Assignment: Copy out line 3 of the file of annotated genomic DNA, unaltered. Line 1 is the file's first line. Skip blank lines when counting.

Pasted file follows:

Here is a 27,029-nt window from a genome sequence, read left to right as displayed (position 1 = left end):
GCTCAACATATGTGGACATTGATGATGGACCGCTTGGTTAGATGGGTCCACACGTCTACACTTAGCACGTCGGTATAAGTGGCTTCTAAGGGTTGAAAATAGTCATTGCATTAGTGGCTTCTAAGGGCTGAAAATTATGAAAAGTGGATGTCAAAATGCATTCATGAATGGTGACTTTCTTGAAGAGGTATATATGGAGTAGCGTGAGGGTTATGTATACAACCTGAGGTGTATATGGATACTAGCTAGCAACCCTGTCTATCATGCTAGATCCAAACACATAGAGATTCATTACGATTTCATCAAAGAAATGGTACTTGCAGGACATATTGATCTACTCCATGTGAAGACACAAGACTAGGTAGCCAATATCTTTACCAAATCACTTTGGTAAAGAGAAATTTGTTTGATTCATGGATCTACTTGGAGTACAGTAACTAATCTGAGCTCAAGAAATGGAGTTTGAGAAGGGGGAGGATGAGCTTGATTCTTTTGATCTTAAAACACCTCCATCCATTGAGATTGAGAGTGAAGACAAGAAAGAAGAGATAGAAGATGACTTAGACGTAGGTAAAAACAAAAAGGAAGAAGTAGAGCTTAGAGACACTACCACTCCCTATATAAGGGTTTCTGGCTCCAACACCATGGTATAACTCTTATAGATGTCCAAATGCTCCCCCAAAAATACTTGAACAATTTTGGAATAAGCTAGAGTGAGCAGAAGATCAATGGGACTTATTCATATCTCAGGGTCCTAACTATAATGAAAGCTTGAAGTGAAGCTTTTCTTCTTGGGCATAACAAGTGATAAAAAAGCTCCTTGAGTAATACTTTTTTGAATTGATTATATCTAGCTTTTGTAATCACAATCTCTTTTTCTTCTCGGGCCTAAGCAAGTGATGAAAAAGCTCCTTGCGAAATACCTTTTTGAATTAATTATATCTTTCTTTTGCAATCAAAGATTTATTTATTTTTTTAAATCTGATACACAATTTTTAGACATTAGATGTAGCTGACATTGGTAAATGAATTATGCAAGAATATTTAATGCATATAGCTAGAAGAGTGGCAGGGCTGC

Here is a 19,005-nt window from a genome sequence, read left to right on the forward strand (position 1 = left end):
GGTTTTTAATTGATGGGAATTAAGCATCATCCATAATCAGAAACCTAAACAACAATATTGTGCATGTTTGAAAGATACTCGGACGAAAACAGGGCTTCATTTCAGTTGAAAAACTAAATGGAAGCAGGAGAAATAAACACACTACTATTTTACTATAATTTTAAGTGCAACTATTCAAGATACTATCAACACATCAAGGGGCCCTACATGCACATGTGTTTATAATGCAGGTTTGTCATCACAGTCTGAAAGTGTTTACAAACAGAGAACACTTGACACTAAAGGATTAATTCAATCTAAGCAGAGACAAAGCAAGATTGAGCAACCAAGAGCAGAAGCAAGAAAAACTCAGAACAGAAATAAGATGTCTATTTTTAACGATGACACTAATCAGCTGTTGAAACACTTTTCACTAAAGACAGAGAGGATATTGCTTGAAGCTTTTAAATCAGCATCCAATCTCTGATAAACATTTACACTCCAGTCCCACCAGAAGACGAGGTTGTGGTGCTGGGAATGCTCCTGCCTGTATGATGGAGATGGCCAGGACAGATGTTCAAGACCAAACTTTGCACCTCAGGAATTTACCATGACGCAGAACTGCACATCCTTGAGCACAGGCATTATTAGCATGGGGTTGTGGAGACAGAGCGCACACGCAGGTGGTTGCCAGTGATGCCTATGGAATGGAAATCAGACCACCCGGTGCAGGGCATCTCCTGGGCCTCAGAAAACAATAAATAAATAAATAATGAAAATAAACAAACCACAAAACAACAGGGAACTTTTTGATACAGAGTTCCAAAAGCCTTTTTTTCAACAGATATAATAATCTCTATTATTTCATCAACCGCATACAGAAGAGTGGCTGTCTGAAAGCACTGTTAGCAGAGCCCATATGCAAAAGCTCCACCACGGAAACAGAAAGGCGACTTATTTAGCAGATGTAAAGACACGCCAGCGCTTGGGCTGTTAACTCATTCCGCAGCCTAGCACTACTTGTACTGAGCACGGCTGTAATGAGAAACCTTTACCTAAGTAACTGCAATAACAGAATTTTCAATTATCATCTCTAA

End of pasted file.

Here is a 19,005-nt window from a genome sequence, read left to right on the forward strand (position 1 = left end):